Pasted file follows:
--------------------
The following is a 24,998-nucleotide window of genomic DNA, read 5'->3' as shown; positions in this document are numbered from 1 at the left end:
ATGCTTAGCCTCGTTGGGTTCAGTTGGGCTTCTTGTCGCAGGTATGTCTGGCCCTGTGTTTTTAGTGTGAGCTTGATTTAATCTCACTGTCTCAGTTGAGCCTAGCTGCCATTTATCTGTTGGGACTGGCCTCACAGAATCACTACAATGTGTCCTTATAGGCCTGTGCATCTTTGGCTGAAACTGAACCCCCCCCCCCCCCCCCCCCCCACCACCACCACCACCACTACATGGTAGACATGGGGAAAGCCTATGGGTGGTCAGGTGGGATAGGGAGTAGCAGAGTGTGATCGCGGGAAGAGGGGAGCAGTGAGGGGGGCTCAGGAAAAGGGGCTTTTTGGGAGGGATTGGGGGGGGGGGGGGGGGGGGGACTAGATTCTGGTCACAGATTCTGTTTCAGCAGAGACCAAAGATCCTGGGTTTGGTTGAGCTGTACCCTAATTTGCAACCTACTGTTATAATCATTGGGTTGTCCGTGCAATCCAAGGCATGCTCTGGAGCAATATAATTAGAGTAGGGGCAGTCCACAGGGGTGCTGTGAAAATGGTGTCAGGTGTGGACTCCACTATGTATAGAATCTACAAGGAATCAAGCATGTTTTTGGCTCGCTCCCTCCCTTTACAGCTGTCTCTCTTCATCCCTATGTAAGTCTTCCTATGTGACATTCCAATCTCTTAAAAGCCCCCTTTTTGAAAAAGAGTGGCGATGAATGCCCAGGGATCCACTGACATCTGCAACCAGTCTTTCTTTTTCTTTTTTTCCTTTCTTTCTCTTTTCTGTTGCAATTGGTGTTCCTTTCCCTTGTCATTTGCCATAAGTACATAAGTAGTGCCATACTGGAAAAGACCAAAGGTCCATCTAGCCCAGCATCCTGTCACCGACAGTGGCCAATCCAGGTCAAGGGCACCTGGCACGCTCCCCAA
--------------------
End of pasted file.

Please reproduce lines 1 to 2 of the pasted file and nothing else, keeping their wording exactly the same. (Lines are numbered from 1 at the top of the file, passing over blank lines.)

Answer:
The following is a 24,998-nucleotide window of genomic DNA, read 5'->3' as shown; positions in this document are numbered from 1 at the left end:
ATGCTTAGCCTCGTTGGGTTCAGTTGGGCTTCTTGTCGCAGGTATGTCTGGCCCTGTGTTTTTAGTGTGAGCTTGATTTAATCTCACTGTCTCAGTTGAGCCTAGCTGCCATTTATCTGTTGGGACTGGCCTCACAGAATCACTACAATGTGTCCTTATAGGCCTGTGCATCTTTGGCTGAAACTGAACCCCCCCCCCCCCCCCCCCCCCACCACCACCACCACCACTACATGGTAGACATGGGGAAAGCCTATGGGTGGTCAGGTGGGATAGGGAGTAGCAGAGTGTGATCGCGGGAAGAGGGGAGCAGTGAGGGGGGCTCAGGAAAAGGGGCTTTTTGGGAGGGATTGGGGGGGGGGGGGGGGGGGGGACTAGATTCTGGTCACAGATTCTGTTTCAGCAGAGACCAAAGATCCTGGGTTTGGTTGAGCTGTACCCTAATTTGCAACCTACTGTTATAATCATTGGGTTGTCCGTGCAATCCAAGGCATGCTCTGGAGCAATATAATTAGAGTAGGGGCAGTCCACAGGGGTGCTGTGAAAATGGTGTCAGGTGTGGACTCCACTATGTATAGAATCTACAAGGAATCAAGCATGTTTTTGGCTCGCTCCCTCCCTTTACAGCTGTCTCTCTTCATCCCTATGTAAGTCTTCCTATGTGACATTCCAATCTCTTAAAAGCCCCCTTTTTGAAAAAGAGTGGCGATGAATGCCCAGGGATCCACTGACATCTGCAACCAGTCTTTCTTTTTCTTTTTTTCCTTTCTTTCTCTTTTCTGTTGCAATTGGTGTTCCTTTCCCTTGTCATTTGCCATAAGTACATAAGTAGTGCCATACTGGAAAAGACCAAAGGTCCATCTAGCCCAGCATCCTGTCACCGACAGTGGCCAATCCAGGTCAAGGGCACCTGGCACGCTCCCCAA